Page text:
Apex F Public Resources

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Apex F Public Resources

Postby IskatuMesk » Fri Nov 07, 2014 3:15 pm

This thread will be devoted to research and information for the Apex F campaign project. This information is being released publicly once it is fairly solidly sorted out, in the hopes it may benefit other campaign creators on this site.

This thread assumes familiarity with the Apex project.

Introduction

Apex F is a Build and Destroy campaign. Much of the research we have conducted circulates around building an environment that supports this gameplay properly and facilitates large amounts of additional content being added at a later time.

Computer AI

Throughout my time with Starcraft 2, from the beginnings of WoL Beta to more recent days, I have pursued computer AI solutions for various projects. In the first Apex F developer video I explained various methods that were attempted by both Blizzard and ourselves. To recap -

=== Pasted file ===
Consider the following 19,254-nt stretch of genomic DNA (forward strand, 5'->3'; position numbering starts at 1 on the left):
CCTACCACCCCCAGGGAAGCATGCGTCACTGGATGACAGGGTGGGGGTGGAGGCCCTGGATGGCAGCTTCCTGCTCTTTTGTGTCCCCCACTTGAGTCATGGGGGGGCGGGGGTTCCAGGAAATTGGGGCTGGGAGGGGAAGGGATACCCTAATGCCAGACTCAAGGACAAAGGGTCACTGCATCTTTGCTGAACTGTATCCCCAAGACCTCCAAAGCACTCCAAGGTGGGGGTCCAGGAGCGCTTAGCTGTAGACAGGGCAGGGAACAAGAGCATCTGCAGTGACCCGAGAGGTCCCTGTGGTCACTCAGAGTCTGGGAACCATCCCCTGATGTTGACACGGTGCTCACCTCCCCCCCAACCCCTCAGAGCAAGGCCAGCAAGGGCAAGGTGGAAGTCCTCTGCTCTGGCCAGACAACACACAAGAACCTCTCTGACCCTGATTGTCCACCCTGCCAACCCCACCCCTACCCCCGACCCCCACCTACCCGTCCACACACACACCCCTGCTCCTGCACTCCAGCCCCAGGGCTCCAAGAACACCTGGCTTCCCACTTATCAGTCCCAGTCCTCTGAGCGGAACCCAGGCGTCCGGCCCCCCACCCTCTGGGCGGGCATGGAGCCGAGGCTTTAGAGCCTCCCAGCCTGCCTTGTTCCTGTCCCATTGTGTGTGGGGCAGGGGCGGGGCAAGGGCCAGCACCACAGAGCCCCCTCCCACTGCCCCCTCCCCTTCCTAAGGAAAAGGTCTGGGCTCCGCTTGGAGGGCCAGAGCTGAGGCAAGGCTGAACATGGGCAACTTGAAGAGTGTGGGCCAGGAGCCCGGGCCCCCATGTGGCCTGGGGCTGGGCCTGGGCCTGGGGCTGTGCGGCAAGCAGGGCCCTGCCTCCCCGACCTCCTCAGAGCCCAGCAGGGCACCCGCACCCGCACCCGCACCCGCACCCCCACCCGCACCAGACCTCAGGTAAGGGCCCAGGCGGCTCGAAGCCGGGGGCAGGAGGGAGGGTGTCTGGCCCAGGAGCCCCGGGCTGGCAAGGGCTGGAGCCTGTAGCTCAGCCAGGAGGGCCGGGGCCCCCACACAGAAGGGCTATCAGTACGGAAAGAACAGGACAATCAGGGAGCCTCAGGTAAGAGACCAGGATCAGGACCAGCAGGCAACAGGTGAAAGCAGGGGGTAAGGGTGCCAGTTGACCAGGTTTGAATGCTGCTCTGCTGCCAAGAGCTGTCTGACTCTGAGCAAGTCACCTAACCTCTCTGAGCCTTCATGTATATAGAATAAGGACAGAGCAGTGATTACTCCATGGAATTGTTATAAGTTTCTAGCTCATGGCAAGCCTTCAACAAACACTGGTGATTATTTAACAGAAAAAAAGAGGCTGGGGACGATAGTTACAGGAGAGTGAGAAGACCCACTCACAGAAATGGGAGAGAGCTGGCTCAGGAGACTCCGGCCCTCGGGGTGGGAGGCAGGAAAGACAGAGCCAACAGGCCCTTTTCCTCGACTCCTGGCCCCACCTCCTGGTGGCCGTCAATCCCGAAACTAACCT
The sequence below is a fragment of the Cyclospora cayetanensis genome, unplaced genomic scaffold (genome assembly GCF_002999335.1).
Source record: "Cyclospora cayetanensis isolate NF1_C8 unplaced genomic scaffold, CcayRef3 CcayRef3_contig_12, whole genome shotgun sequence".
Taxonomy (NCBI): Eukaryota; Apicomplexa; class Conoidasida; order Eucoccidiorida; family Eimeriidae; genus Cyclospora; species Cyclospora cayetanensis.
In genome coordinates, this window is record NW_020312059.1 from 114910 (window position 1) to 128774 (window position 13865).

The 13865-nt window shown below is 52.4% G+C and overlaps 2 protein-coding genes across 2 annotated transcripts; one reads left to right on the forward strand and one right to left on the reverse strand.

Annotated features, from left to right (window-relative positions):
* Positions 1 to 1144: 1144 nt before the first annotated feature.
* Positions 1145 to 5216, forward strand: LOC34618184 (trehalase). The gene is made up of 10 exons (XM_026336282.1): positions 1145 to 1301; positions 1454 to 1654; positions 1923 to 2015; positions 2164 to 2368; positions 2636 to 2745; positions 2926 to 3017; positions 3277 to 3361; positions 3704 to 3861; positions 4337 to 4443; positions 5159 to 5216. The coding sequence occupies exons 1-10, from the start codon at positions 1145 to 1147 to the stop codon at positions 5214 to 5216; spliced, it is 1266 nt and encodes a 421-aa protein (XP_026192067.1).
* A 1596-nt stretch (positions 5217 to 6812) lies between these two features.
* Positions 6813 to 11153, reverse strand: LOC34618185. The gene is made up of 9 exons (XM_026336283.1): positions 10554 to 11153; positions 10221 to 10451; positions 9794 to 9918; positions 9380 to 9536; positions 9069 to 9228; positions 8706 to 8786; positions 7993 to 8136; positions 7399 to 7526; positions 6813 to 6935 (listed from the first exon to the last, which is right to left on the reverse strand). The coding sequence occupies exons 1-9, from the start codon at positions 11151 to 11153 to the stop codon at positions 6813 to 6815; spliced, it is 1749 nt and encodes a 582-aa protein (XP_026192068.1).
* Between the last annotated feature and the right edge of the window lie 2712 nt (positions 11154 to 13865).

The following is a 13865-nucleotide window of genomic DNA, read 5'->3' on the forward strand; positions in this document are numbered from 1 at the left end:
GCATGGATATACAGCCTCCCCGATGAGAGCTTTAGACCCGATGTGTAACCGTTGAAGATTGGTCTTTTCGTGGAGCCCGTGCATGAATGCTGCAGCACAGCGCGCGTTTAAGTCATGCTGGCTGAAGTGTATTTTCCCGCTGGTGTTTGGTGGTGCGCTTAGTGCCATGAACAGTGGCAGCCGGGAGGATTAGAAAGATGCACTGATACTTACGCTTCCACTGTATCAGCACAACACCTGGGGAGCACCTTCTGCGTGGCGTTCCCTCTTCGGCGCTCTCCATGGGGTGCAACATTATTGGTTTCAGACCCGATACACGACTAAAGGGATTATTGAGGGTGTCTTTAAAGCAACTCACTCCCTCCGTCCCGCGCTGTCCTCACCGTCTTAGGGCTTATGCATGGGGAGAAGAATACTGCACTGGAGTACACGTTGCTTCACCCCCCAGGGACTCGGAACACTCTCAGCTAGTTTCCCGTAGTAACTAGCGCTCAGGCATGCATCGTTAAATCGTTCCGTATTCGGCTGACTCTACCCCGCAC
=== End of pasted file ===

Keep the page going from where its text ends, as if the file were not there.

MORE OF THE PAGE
Blizzard - Attack wave triggers spawn units and a-move them to you. Rarely used bullies for base building.
Apex A - Attack wave triggers that assigned melee wavetypes and used DefenseRadius headers. Always used bullies for base building.
Apex F Phase 1 - Modified melee AI using MapID and Player ID comparisons to determine builds. Sometimes used bullies, mostly Galaxy (SetStock).
Apex F Phase 2 - Further refined and modified Galaxy, complete with rewritten Attack Wave handling.